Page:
We don’t see her as a pregnant woman; we see her after. What we did is we relaxed the silhouette. When you would look at images of Grace Kelly, Jackie O., Audrey Hepburn at home, they were usually in a beautiful boat-neck, a fuller top with little capri pants. That was our way of giving a reality to just having had a baby, because she’s too busy to look like the perfect wife. But also, pants — Caitlin said that they became really important for her, especially early on in shooting.
That’ll be interesting to see, because in season one, she’s definitely always in tailored get-ups and very much playing the part of the housewife.
I will tell you that something happens to her to make her focus shift. She doesn’t become a revolutionary, but other things become important to her besides trying to take care of her husband. Now that they’re angry, there’s space between them and she’s trying to say, “Who am I?” So these other interests help formulate how she looks on the outside.
Johnson has a simple, smart elegance to her — what’s your typical process like designing for her?
Johnson is probably the most visually like myself, in terms of what I love. The black-and-white is a dead giveaway and the tomboyishness or kind of mannish-tailored look that’s Hepburn-esque — both Audrey and Katharine. I tend to start with my heroines who remind me of Lizzy and Virginia Johnson. This season, it was really Audrey Hepburn, in her own clothing. Then I think on Johnson being the most saturated dark-rooted spot on the frame, as rooted and as weighty as a man’s suit.
For Lizzy, I tend to make 90 to 95 percent of her clothing. This year, I found her a few good pieces that were vintage, but it is easier to make stuff for her. Once in a while, I’ll find a beautiful vintage piece and then I’ll top it off with something Über-smart like an in-the-know Danish modern brooch. It’s usually a brooch on Lizzy, because she’s quite tiny, or a single bracelet or watch, so each item has to be very iconic or very intellectual or it doesn’t work.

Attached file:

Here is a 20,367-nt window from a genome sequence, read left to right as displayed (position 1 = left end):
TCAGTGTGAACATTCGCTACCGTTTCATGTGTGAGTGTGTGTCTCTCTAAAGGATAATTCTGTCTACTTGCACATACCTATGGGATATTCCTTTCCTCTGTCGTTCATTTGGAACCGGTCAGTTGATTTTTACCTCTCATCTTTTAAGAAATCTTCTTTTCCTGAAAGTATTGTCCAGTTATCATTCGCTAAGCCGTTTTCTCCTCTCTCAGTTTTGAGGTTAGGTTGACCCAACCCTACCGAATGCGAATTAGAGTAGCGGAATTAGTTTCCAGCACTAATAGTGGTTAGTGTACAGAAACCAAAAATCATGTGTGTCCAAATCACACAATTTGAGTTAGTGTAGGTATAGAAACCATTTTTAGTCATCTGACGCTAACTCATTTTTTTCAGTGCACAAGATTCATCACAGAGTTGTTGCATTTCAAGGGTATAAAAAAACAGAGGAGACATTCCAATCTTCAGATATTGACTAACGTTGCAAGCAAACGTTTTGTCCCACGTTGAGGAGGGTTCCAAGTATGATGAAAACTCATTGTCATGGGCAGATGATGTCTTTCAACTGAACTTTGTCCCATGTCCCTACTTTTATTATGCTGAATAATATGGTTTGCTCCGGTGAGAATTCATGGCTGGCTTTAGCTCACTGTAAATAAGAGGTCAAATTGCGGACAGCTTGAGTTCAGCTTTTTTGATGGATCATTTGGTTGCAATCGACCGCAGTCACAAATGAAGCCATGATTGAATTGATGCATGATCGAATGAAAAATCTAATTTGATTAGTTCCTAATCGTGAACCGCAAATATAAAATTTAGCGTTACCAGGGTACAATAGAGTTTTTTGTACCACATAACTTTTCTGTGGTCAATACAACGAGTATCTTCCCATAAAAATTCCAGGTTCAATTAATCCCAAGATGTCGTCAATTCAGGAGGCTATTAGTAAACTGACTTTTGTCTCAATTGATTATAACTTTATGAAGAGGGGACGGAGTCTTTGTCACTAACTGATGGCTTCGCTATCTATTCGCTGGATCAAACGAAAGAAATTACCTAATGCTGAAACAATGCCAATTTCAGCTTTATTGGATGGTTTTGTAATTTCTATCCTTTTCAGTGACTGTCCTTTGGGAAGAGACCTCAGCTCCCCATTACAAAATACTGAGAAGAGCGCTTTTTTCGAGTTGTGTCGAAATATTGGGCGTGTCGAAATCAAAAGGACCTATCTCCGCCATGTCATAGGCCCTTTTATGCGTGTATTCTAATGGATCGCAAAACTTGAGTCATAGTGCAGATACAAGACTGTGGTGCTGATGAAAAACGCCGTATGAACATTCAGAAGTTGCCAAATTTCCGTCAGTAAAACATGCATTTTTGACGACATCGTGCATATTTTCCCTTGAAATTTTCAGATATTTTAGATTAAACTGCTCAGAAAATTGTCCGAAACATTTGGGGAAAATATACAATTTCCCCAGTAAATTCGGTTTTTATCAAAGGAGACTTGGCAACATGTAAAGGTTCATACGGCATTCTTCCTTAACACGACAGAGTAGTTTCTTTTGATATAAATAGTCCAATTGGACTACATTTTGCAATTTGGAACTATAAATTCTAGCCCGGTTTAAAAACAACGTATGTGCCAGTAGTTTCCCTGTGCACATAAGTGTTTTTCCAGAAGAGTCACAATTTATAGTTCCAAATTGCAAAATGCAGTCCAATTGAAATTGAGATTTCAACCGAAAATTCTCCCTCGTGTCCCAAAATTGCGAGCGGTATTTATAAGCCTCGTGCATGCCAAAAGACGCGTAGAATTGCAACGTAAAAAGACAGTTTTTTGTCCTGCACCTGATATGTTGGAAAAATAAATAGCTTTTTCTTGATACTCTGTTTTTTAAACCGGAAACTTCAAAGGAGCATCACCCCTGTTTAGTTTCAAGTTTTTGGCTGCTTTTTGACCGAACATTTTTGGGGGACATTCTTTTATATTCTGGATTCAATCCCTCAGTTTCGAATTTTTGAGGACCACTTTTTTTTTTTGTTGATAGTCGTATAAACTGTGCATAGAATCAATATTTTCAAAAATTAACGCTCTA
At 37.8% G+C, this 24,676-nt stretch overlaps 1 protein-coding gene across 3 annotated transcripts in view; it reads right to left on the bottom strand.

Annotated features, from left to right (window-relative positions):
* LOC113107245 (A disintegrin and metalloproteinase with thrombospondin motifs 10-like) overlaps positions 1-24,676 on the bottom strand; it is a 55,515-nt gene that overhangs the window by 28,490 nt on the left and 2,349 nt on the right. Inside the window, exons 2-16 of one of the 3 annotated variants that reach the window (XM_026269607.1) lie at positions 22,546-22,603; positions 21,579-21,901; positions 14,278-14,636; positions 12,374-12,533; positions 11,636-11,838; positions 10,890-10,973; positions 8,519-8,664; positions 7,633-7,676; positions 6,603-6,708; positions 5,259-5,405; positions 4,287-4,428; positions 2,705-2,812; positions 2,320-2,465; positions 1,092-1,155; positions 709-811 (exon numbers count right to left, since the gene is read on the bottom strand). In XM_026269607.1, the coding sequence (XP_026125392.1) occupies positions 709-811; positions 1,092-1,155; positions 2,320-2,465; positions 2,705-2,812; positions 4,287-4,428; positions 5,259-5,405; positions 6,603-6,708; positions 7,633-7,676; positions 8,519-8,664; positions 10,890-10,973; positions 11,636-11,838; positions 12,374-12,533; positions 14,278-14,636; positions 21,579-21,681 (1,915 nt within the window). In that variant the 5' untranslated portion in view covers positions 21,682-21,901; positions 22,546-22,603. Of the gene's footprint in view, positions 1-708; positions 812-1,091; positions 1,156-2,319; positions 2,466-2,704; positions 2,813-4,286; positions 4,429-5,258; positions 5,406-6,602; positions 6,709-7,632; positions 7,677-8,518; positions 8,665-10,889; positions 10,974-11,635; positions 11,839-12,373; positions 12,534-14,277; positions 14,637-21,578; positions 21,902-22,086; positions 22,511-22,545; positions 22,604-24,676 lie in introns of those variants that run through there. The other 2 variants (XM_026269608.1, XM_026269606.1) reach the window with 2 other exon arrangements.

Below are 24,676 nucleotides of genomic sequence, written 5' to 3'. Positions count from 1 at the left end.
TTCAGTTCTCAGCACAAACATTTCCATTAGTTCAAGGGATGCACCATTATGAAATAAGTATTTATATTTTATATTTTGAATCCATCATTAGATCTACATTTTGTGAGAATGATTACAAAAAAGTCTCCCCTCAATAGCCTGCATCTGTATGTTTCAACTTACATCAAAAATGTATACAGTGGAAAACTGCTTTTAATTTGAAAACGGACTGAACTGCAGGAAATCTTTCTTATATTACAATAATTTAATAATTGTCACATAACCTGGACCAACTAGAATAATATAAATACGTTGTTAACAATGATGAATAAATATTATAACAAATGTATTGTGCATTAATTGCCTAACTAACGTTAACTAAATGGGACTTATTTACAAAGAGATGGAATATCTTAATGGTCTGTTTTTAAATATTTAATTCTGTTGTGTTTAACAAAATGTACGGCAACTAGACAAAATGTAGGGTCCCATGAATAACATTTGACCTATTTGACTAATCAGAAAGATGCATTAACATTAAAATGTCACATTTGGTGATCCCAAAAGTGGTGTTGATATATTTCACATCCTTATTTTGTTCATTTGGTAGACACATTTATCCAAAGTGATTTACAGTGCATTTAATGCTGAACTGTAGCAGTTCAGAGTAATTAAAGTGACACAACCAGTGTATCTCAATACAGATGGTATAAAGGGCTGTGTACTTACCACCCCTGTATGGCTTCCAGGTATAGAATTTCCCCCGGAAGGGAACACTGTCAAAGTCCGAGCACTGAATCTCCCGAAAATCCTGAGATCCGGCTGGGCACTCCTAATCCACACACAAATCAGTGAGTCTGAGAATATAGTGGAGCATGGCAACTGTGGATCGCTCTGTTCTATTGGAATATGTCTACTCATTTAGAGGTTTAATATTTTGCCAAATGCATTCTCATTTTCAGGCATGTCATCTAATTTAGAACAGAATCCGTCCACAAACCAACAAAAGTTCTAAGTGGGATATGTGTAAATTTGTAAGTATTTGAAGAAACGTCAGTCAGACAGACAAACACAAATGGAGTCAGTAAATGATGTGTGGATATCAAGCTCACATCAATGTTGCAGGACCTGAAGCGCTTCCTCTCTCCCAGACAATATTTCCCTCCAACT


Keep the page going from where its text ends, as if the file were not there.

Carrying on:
There are also so many great accessories and an attention to detail in the show, from the Peter Pan collars to the brooches. What does a typical vintage-costume shopping trip look like for you?
Here’s the saddest answer of all. Are you ready? [Laughs.] I hate to even admit this, because it should be fun and I love vintage clothing. But for this show, the truth of the matter is I don’t have time. And often, we don’t have a very good budget to go to the best of the best vintage shops in New York or L.A.
Most of the accessories are from Etsy, because I want to have real pieces. I’ve never made any jewelry. On occasion, I’ll find a beautiful sweater or a beautiful dress on Etsy, but oftentimes, because there are so many alterations and so much tailoring to be done, I’d rather just make it from scratch. I have to be honest: It’s difficult to find a vintage piece that’s going to just slide into a scene.
Sarah Silverman and Betsy Brandt are two new stars who’ll be on the show. Can you share any insight into the costume-design process for them?
They’re both so great in terms of characters. What I can say with Betsy is that she plays Barbara. From the first time that you see her, you think that she’s someone else. You get an inkling that she’s this haphazardly sexy secretary that happens to be having an affair with her boss. And she’s really horrible at her job. You get a summing up of character that makes you think you’re right from the start, so I designed her as someone who was very tailored in her clothing — beautiful glasses that were period but look right on for today’s fashionista girls. But what happens is this: We think she’s someone and she’s exactly like that someone and something happens midway — and because Betsy’s such an interesting woman, you feel the change. We are on the brink of 1960, and she goes through this emotional warfare for something that happened years ago. But man, that girl is great.
Sarah plays a girl called Helen. We’ve heard about Helen in season one — we heard the name come out of Betty’s mouth. But we never actually saw Helen. What’s interesting with Sarah is that she’s so gorgeous and contrasting — pale-white skin, raven-black hair — and has a body that fits completely in the 1950s. And Sarah — forever in jeans and baseball caps and baseball tees, and boots — to take all that off: Lord have mercy!
This interview has been condensed and edited.